Former 38 Studios Execs Fight To Keep Private Documents Out of Court Case

Four former top executives at 38 Studios are fighting in federal court to keep more than a half-million documents tied to the bankrupt video-game company 38 Studios. The former executives are being sued in state court by the EDC and the state of Rhode Island. Company founder Curt Schilling, former CEO Jennifer MacLean, former CFO Richard Wester, and 38 Studios board director Thomas Zaccagnino claim that "privileged communications between 38 Studios and its attorneys had been released to the [R.I. Economic Development Corporation}… might number in the tens of thousands," according to federal court papers.

The complex legal issues involving 38 Studios currently are divided between two courts — the U.S. Bankruptcy Court in Delaware and R.I. Superior Court. On June 7, 2012, 38 Studios filed for bankruptcy protection in that Delaware court. Most of the case subsequently was transferred to Superior Court, where it was converted to a state receivership case, or a federal case. In November 2012, the EDC separately filed a Superior Court lawsuit against the four 38 Studios executives and 10 other people or entities, seeking money to pay the bonds sold to fund the $75-million loan guarantee.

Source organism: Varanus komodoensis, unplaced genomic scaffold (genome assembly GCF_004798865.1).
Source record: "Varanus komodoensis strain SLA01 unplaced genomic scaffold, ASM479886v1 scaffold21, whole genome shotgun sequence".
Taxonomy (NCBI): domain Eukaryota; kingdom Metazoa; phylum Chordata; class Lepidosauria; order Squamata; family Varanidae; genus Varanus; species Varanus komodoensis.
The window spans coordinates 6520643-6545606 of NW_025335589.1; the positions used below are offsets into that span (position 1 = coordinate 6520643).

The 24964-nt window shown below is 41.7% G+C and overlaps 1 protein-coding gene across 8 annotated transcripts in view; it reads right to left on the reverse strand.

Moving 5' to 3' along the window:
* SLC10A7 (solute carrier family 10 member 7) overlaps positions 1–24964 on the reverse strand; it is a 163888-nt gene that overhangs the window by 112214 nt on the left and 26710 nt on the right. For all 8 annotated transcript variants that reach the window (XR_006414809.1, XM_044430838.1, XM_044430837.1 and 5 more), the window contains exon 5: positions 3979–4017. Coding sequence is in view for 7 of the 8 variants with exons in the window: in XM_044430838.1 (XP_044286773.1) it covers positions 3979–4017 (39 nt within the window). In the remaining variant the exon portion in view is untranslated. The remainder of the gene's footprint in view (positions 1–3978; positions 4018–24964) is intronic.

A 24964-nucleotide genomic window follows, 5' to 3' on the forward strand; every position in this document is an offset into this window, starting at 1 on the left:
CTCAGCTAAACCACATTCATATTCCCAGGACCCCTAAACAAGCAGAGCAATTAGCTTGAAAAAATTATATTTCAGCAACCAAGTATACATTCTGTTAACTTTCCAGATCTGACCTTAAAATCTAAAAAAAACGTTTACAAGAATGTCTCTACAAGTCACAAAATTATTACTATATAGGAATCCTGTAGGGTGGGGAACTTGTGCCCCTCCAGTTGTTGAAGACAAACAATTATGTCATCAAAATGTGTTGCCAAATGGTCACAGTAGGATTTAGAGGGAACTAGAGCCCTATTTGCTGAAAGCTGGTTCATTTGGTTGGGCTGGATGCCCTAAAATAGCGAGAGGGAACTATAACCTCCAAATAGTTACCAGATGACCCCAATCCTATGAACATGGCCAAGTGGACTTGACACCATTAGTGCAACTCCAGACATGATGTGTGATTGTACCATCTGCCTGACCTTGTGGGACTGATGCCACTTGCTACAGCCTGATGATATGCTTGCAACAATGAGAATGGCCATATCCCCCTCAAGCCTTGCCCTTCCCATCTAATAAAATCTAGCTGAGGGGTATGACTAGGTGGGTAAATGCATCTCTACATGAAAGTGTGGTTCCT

Lawyers for the former executives argued in Superior Court that Rhode Island officials have not been forthcoming about documents held by the state that are related to the case, but have made the opposite argument in Delaware. People working on the cases found about 550,000 documents related to the company, which were then transferred to 50 computer discs, including 28 discs of documents just from 38 Studios. Communications between the executives and their lawyers, which are normally private, may be among those documents.

"The procedure for screening out those documents was flawed," the 38 Studios’ lawyers assert.

The lawyers for the former executives are worried that the EDC’s lawyers could use those private documents to win the lawsuit and have asked a federal judge for permission to "claw back" those specific materials. Jeoffrey L. Burtch, the Wilmington, Del., lawyer appointed by a federal judge to oversee 38 Studios holdings in the bankruptcy case, objected to those assertions. The executives’ case has "fatal flaws," according to Burtch, because they have not identified specific documents subject to attorney-client privilege.

Obviously the legal wrangling on these documents could prove to slow down the state's case – at least in the short term. We will have more on this story as it develops.

Source: Providence Journal

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